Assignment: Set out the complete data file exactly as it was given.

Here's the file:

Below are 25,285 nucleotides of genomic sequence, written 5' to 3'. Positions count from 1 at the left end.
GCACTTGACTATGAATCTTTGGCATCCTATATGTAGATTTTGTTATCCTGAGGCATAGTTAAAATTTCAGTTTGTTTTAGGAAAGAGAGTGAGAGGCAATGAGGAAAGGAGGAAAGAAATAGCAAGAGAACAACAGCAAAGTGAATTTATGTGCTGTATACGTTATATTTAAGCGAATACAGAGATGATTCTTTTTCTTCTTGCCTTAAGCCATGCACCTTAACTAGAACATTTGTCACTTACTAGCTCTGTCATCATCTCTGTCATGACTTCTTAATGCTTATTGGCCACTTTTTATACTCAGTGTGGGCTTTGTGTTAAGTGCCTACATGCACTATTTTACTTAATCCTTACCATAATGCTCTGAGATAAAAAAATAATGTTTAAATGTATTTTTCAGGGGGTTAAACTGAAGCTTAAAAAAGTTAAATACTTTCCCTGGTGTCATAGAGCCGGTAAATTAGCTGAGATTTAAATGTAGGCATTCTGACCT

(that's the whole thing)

Below are 25,285 nucleotides of genomic sequence, written 5' to 3'. Positions count from 1 at the left end.
GCACTTGACTATGAATCTTTGGCATCCTATATGTAGATTTTGTTATCCTGAGGCATAGTTAAAATTTCAGTTTGTTTTAGGAAAGAGAGTGAGAGGCAATGAGGAAAGGAGGAAAGAAATAGCAAGAGAACAACAGCAAAGTGAATTTATGTGCTGTATACGTTATATTTAAGCGAATACAGAGATGATTCTTTTTCTTCTTGCCTTAAGCCATGCACCTTAACTAGAACATTTGTCACTTACTAGCTCTGTCATCATCTCTGTCATGACTTCTTAATGCTTATTGGCCACTTTTTATACTCAGTGTGGGCTTTGTGTTAAGTGCCTACATGCACTATTTTACTTAATCCTTACCATAATGCTCTGAGATAAAAAAATAATGTTTAAATGTATTTTTCAGGGGGTTAAACTGAAGCTTAAAAAAGTTAAATACTTTCCCTGGTGTCATAGAGCCGGTAAATTAGCTGAGATTTAAATGTAGGCATTCTGACCT